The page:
Debbie Ellis, a breast cancer survivor with a stressful job, has been a smoker for over 20 years. Since 1994, Debbie has used cigarettes as a way to relieve her stress. And although she did quit once, for almost four years, she relapsed.
At one of her follow-up visits, her oncologist asked her an important question. “Would you like help to stop smoking?”
When Debbie answered “yes”, she was referred to the Tobacco Treatment Program, a program offered to all patients treated at Smilow Cancer Hospital and its Care Centers throughout Connecticut.
The Tobacco Treatment Program helps patients quit through evidence-based treatment options, including medications and behavioral strategies. It combines counseling and drug treatment tactics and is structured to meet the individual needs of each patient.
“I was assigned to Margaret, a counselor who works for Smilow,” noted Debbie. “She has been just fabulous. She has helped me so much.”
The program works by identifying what triggers a person to want a cigarette and includes a nurse practitioner who works with patients individually. Debbie identified her biggest trigger as stress from her job.
“I work for the State of Connecticut as a court monitor. All day, I monitor and record courtroom proceedings and prepare transcripts to maintain a record of the proceedings. I sometimes need to understand the complex terminology and be able to produce overnight and expedited transcripts when requested. Most days there are over 200 cases on a docket per day. My job is often stressful and demanding.”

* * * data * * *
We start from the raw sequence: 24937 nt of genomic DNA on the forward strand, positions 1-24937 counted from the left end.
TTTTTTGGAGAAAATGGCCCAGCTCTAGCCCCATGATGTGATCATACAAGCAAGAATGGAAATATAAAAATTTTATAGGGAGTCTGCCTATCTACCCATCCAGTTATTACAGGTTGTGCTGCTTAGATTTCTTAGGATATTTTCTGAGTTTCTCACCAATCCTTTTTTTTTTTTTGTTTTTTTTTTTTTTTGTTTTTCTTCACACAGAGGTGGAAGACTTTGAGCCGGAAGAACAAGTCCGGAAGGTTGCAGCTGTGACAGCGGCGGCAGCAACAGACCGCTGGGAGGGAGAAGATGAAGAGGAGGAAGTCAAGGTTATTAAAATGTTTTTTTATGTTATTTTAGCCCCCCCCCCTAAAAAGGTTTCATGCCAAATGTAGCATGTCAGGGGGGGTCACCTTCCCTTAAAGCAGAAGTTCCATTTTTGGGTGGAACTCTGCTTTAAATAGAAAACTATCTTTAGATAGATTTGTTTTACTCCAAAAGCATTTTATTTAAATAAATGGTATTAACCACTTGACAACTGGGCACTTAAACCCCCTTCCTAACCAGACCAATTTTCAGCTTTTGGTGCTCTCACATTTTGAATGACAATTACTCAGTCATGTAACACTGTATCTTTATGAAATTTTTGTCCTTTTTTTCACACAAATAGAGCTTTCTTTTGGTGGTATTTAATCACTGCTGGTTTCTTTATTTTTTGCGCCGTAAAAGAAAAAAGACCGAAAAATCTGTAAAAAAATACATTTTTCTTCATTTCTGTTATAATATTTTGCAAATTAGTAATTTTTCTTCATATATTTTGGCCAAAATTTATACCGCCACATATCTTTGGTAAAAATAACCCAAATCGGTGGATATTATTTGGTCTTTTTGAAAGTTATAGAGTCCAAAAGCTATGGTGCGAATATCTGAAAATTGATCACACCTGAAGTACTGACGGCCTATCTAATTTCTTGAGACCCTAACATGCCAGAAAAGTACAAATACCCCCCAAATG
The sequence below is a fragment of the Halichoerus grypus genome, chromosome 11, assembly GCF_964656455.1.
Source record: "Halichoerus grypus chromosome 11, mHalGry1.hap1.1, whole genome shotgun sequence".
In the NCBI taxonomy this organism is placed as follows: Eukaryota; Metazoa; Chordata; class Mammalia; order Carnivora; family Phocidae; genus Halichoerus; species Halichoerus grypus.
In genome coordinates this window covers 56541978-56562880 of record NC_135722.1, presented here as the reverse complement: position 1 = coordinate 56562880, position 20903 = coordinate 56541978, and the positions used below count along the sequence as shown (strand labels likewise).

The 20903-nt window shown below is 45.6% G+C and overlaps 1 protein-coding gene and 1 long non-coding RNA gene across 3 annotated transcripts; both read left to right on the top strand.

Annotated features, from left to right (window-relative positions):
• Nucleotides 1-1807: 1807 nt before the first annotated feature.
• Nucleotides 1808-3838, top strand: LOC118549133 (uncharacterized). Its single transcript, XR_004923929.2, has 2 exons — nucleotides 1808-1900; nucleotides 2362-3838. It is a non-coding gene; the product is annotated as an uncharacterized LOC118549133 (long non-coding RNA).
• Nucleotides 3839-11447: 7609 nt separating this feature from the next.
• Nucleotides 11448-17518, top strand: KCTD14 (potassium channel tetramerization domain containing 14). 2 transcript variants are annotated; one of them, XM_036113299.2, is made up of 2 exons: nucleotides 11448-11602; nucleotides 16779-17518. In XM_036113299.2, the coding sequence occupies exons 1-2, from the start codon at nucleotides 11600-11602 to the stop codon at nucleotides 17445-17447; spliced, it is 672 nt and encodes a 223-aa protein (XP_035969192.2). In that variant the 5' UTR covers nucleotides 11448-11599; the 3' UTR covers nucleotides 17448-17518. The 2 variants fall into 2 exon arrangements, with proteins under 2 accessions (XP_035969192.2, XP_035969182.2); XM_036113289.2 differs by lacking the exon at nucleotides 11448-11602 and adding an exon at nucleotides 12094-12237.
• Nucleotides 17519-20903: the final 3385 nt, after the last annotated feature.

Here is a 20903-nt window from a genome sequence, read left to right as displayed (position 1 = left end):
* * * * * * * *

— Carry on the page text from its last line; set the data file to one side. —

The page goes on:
“Margaret made me look at other times I wanted a cigarette … times that I was most in need, such as after dinner and first thing in the morning. Also places that were triggers, such as when I’m driving in my car.”
“Then, Margaret had me write down some ideas of what I could do, both at work and at home, instead of having the cigarette. For instance, sucking on a sugar-free candy, licking a lollypop, or using a stress ball or a toothpick. Margaret gave me a small prayer shawl I could keep in my pocket, knowing it is there for me to hold onto when I am feeling anxious has helped me a lot.”
“We did all of this at Smilow … it’s such a useful program for the Hospital to offer for free as part of my follow-up care.”
The Program at Smilow operates on the principles of the U.S. Public Health Service Clinical Practice Guidelines. All treatment components are evidence-based. All patients are treated with FDA approved first line medications for smoking cessation and smoking cessation counseling that stresses appropriate coping skills. The program utilizes the appropriate treatment based on each patient’s individual situation and history with smoking.
“The most important thing I needed to do,” noted Debbie, “was to set a date for quitting. I procrastinated quite a bit. We talked about my lungs, how they worked and what they did. That was very informative for me – to understand what I was doing to my body. With Margaret’s help I finally set my Quit date – March 1, 2019.”
“I am so proud that I made that date. I fulfilled my own pledge by quitting on March 1. I continue to take Chantix (a prescription smoking cessation aid), twice a day, morning and night. It has some side effects like weird dreams, but I can deal with those. What is most important is that it continues to help me deal with my stress.”
The program also offers follow-up messages to help patients after they have quit.
“I get text messages to check in and ask me how I’m doing,” said Debbie. “If I say I have had any problem, such as that I am feeling stressed, I get an immediate text back with ideas of what I can do to deal with it. Those texts have been so useful to me, keeping me on the right path.”
“I can’t say enough about how this program has helped me. The people involved are so generous with their time and so supportive to all of us. And for Smilow to offer this important program as part of my follow-up care has been a real blessing for me. It has changed my life and I am forever grateful.”